Tuesday, September 29, 2015


Hi everyone! This is the first post I am doing for my Currents in American Lit class, and today I wanted to quickly introduce you to the gloriousness that is Anne Bradstreet.

Now, here's the deal: Anne Bradstreet is considered to be the first female author published in the New World, and that feat in itself is impressive. Which is kind of sad, because the fact that it is impressive speaks to the position of women during this time period and even more specifically (and especially) in the Puritan society that Bradstreet resided in. The surprise that follows the publication of Anne's work The Tenth Muse Lately Sprung Up In America is best summarized by her brother in law, John Woodbridge, as he writes in his prologue:

"The worst effect of his [the reader’s] reading will be unbelief, which will make him question whether it be a woman’s work, and ask, is it possible?"

This is exactly the point where Bradstreet's subtle feminism comes into play. Forget bra burning in the 60's, because this wonderful woman dethroned the patriarchy with her understated poetry and I'm not even quite sure she knew the power in her own words.

In her poem "Prologue", Anne addresses those who question her abilities as a writer, and in turn her womanliness:

"I am obnoxious to each carping tongue
Who says my hand a needle better fits.
A poet's pen all scorn I should thus wrong;
For such despite they cast on female wits,
If what I do prove well, it wont advance-
They'll say it was stolen, or else it was by chance."

To me this verse screams, "Hey men, I know you don't like me and you think I should stick to my womanly duties but screw you because I'm just as capable as you!" Her mocking tone and sarcastic rhetoric is somewhat hidden underneath her coy jabs at male views on women. 

Personally, I believe that Bradstreet's  In Honour Of The High And Mighty Princess, Queen Elizabeth is the most overtly feminist poem in the collection. In a world where men are consistently and simultaneously the author and the reader, Bradstreet turned this notion on its head by dedicating a poem to Queen Elizabeth who, "was so good, so just, so learn'd, so wise, from all the kings on earth she won the prize". To praise a queen rather than a king could be considered treason in the eyes of men, so in doing so Bradstreet may be considered the first American feminist. The most intriguing part of Bradstreet's ode to Elizabeth can be found in the second epitaph at the conclusion of the poem. Here, Elizabeth is referred to as an "unparallel'd prince", which leads to the question: Why use a highly gender specific (ie male) term to refer to a powerful woman? Is it because she is trying to appeal to her male readers, perhaps making Elizabeth more manly and therefore more fit to rule in the eyes of men? Or is it because Anne Bradstreet is attempting to shake society to its core by stating that a woman can do just as good of a job, maybe even a superior job, when it comes to ruling than a man? Gasp!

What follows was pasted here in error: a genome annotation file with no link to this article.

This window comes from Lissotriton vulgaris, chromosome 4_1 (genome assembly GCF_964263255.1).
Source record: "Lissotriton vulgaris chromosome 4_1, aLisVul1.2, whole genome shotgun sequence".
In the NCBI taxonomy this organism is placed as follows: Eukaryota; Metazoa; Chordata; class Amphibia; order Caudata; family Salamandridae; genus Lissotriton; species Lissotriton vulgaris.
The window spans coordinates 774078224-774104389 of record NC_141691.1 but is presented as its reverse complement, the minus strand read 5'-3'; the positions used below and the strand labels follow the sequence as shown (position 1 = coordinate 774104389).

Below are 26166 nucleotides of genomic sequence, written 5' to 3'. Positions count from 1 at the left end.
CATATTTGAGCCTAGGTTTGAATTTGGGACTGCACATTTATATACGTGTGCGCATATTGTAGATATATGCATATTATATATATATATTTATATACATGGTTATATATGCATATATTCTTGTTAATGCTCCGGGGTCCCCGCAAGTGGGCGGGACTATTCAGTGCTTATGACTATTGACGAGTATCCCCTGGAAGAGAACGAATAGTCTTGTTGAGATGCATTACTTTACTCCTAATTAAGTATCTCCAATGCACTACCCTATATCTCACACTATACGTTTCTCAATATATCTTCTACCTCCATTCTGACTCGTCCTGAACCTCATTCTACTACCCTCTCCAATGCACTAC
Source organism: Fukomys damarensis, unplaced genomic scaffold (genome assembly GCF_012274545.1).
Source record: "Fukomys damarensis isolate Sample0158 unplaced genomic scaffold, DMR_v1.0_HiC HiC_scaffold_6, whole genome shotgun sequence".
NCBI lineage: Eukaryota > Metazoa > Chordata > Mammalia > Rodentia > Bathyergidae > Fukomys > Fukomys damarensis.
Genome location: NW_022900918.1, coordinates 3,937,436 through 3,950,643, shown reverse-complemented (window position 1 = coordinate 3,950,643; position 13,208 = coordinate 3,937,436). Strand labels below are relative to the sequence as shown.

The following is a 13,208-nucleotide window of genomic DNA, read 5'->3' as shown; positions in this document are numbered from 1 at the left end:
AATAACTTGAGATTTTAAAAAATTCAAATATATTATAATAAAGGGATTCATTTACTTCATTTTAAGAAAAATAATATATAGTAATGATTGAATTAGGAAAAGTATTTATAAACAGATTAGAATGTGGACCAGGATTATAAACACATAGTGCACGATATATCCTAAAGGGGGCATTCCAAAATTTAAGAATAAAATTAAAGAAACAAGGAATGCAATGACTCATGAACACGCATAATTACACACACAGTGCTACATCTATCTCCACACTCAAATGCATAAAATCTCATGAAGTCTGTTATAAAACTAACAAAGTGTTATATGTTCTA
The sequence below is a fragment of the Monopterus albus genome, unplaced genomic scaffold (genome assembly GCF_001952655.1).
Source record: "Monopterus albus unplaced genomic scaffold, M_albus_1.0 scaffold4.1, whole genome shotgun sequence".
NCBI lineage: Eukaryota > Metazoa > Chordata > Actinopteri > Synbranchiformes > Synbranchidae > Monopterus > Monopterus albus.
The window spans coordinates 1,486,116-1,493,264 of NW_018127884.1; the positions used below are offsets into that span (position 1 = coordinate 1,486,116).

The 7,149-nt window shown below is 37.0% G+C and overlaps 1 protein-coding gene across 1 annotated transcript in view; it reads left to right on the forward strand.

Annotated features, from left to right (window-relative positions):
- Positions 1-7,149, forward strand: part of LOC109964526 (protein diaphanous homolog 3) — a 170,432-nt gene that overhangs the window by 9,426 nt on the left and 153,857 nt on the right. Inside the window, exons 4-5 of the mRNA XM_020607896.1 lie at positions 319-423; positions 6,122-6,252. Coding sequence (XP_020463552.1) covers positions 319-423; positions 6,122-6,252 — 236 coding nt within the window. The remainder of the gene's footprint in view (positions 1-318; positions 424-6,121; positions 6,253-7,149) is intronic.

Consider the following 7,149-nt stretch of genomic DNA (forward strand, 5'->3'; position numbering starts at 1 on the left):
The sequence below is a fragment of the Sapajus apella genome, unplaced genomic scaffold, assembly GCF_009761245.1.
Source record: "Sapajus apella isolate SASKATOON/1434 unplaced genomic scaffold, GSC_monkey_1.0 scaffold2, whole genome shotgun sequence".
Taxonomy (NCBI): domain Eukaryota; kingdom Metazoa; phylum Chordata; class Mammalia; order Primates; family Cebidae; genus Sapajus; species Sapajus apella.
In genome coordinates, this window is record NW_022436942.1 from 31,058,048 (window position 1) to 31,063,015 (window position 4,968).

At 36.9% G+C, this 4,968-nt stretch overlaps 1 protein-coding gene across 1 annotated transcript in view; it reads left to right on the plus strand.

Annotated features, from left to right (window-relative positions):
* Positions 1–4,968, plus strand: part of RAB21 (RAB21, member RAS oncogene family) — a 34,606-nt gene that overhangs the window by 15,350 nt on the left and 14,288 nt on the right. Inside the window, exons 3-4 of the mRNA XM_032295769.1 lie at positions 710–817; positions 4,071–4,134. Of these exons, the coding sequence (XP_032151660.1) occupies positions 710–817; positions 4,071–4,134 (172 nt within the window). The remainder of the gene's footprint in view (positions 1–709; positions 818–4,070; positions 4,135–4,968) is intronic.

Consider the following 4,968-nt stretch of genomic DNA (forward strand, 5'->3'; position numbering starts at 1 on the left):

With all things considered, Ms. Bradstreet was surely onto something with these poems of hers. Whether she was aware or not of the effects her work would have on society and how women were viewed within it, who knows. But regardless, Anne Bradstreet's radical poetry paved the way for female voices in the New World and that in itself is a contribution to be proud of.

until next time,


1 comment:

  1. This one tiny point actually made me think differently about the whole poem: "In a world where men are consistently and simultaneously the author and the reader, Bradstreet turned this notion on its head by dedicating a poem to Queen Elizabeth." I never really thought about the poem as an address to the queen in some ways, and that this is radical not just because she becomes a subject, but because she becomes the reader... Very cool... Nice post!


site design by designer blogs